Definition: The Stock Warrants are like the options that give the holder the right, but not the obligation to buy or sell the security at a specific time and a specific date. Unlike options, these are issued by the company itself and are traded more over the counter than on an exchange.
The stock warrants are issued to “sweeten the debt issues”, as with the purchase or sale of these warrants, the company holding such stock can raise money through equity, which is not possible in case of the options. Also, the investors cannot write (put) the warrants as in the case of options (except the employee stock options). The warrants enjoy the benefits of elongated maturity period over the options, as the former can last up to 15 years, whereas the latter generally expires in two to three years.
The purpose of the issue of warrants is that the companies include these into the debt or equity issues, as this helps in reducing the cost of financing and getting the assurance of additional capital in case the stock does well.
The stock warrant certificate comprises of the following:
- Type of Warrant: There are two types of warrants, Viz. Call Warrant and Put Warrant. The call warrant gives the holder a right to buy certain shares at a specific time on or before the certain date while the Put warrant gives the right to sell these.
- Exercise Price: The exercise price or the strike price is the amount that needs to be paid either for the purchase of a call warrant or the sale of a put warrant.
- Expiration Date: On the warrant certificate, the date on which the warrant will get expired is clearly mentioned and after which the holder cannot exercise any rights.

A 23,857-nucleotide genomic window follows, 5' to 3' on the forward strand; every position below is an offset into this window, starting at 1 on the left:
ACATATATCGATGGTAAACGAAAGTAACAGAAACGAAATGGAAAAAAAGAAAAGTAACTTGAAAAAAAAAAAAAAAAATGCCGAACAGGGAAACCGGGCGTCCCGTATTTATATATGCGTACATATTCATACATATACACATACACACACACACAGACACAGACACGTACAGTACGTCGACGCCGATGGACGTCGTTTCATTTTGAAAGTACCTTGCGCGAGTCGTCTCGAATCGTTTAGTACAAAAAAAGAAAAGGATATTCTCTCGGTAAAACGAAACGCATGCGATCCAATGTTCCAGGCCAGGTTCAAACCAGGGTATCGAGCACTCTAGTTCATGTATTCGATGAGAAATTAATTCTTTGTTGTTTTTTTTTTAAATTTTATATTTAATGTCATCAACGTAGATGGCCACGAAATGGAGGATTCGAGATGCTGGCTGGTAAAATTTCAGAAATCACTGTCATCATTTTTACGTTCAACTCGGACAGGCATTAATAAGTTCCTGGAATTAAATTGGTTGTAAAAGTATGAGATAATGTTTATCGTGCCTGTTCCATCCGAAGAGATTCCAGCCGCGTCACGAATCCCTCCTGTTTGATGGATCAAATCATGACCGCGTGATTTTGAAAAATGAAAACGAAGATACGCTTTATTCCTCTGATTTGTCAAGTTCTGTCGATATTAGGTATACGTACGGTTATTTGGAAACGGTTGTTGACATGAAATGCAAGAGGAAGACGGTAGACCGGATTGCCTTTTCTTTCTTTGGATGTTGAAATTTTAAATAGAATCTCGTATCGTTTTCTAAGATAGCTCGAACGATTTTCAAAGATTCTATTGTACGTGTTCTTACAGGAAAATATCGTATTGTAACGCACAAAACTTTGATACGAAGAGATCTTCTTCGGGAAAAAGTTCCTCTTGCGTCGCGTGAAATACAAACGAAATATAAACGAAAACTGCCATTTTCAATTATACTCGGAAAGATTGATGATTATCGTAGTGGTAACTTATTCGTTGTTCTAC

- Underlying Asset: The underlying security for which the warrant seller is obliged to deliver or purchase from the warrant buyer is clearly stated in the warrant certificate.
- Warrant Style: It refers to the manner in which the warrants can be exercised. There are two styles: American and European style. In the former style, the warrants can be exercised any time before the expiration date, whereas in the latter style the warrants can be exercised on the expiration date itself.
- Conversion Ratio: It refers to the number of warrants that are needed to buy or sell one unit of investment.
The companies usually add the warrants with its new securities or offerings and therefore whenever the investor exercises his warrant, he gets the newly issued stock rather than the existing outstanding stock. Due to this, the warrant causes the dilution as the company is obligated to issue new shares whenever the investor exercises his warrant, which is not in the case of options, where the investors get the stock from the existing common shares of the company.